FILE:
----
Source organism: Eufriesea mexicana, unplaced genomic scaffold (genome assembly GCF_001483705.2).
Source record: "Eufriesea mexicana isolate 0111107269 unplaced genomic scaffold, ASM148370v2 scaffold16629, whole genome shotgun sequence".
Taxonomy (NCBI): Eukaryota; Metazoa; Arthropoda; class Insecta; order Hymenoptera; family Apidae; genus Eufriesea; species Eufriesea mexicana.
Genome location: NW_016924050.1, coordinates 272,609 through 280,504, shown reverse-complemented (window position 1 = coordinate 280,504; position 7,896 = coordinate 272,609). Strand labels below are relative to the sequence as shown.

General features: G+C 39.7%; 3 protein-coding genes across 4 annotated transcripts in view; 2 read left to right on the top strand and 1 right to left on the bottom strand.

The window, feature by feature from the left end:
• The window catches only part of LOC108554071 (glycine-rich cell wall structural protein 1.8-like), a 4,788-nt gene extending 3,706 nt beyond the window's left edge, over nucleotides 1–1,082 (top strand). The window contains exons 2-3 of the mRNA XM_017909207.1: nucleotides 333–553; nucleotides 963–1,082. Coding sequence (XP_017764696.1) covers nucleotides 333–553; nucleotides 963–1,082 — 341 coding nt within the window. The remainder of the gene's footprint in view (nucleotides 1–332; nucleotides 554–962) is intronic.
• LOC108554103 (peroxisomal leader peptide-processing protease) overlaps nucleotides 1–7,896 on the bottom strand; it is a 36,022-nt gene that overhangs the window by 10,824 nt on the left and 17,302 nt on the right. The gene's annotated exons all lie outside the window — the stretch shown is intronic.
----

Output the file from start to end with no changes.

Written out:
Source organism: Eufriesea mexicana, unplaced genomic scaffold (genome assembly GCF_001483705.2).
Source record: "Eufriesea mexicana isolate 0111107269 unplaced genomic scaffold, ASM148370v2 scaffold16629, whole genome shotgun sequence".
Taxonomy (NCBI): Eukaryota; Metazoa; Arthropoda; class Insecta; order Hymenoptera; family Apidae; genus Eufriesea; species Eufriesea mexicana.
Genome location: NW_016924050.1, coordinates 272,609 through 280,504, shown reverse-complemented (window position 1 = coordinate 280,504; position 7,896 = coordinate 272,609). Strand labels below are relative to the sequence as shown.

General features: G+C 39.7%; 3 protein-coding genes across 4 annotated transcripts in view; 2 read left to right on the top strand and 1 right to left on the bottom strand.

The window, feature by feature from the left end:
• The window catches only part of LOC108554071 (glycine-rich cell wall structural protein 1.8-like), a 4,788-nt gene extending 3,706 nt beyond the window's left edge, over nucleotides 1–1,082 (top strand). The window contains exons 2-3 of the mRNA XM_017909207.1: nucleotides 333–553; nucleotides 963–1,082. Coding sequence (XP_017764696.1) covers nucleotides 333–553; nucleotides 963–1,082 — 341 coding nt within the window. The remainder of the gene's footprint in view (nucleotides 1–332; nucleotides 554–962) is intronic.
• LOC108554103 (peroxisomal leader peptide-processing protease) overlaps nucleotides 1–7,896 on the bottom strand; it is a 36,022-nt gene that overhangs the window by 10,824 nt on the left and 17,302 nt on the right. The gene's annotated exons all lie outside the window — the stretch shown is intronic.